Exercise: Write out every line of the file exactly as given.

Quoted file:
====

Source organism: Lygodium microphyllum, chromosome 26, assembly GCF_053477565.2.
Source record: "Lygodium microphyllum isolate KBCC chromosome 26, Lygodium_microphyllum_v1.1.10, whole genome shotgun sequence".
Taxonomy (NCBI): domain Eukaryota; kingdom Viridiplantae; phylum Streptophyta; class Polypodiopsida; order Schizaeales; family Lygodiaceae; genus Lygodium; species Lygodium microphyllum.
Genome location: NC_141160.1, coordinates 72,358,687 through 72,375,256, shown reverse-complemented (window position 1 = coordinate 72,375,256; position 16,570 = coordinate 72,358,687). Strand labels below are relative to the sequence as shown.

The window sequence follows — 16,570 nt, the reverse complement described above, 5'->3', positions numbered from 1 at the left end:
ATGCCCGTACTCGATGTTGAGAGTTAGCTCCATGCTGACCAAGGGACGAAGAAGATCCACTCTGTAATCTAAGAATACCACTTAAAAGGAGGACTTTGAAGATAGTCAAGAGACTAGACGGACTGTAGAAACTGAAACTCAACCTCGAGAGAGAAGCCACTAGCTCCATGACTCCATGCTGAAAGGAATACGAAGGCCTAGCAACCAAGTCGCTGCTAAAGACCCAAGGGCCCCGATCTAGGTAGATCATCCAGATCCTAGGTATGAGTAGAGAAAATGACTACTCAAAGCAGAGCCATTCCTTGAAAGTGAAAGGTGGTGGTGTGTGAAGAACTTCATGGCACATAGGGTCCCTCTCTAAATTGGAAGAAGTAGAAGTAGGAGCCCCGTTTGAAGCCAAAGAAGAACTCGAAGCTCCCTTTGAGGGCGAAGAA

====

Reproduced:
Source organism: Lygodium microphyllum, chromosome 26, assembly GCF_053477565.2.
Source record: "Lygodium microphyllum isolate KBCC chromosome 26, Lygodium_microphyllum_v1.1.10, whole genome shotgun sequence".
Taxonomy (NCBI): domain Eukaryota; kingdom Viridiplantae; phylum Streptophyta; class Polypodiopsida; order Schizaeales; family Lygodiaceae; genus Lygodium; species Lygodium microphyllum.
Genome location: NC_141160.1, coordinates 72,358,687 through 72,375,256, shown reverse-complemented (window position 1 = coordinate 72,375,256; position 16,570 = coordinate 72,358,687). Strand labels below are relative to the sequence as shown.

The window sequence follows — 16,570 nt, the reverse complement described above, 5'->3', positions numbered from 1 at the left end:
ATGCCCGTACTCGATGTTGAGAGTTAGCTCCATGCTGACCAAGGGACGAAGAAGATCCACTCTGTAATCTAAGAATACCACTTAAAAGGAGGACTTTGAAGATAGTCAAGAGACTAGACGGACTGTAGAAACTGAAACTCAACCTCGAGAGAGAAGCCACTAGCTCCATGACTCCATGCTGAAAGGAATACGAAGGCCTAGCAACCAAGTCGCTGCTAAAGACCCAAGGGCCCCGATCTAGGTAGATCATCCAGATCCTAGGTATGAGTAGAGAAAATGACTACTCAAAGCAGAGCCATTCCTTGAAAGTGAAAGGTGGTGGTGTGTGAAGAACTTCATGGCACATAGGGTCCCTCTCTAAATTGGAAGAAGTAGAAGTAGGAGCCCCGTTTGAAGCCAAAGAAGAACTCGAAGCTCCCTTTGAGGGCGAAGAA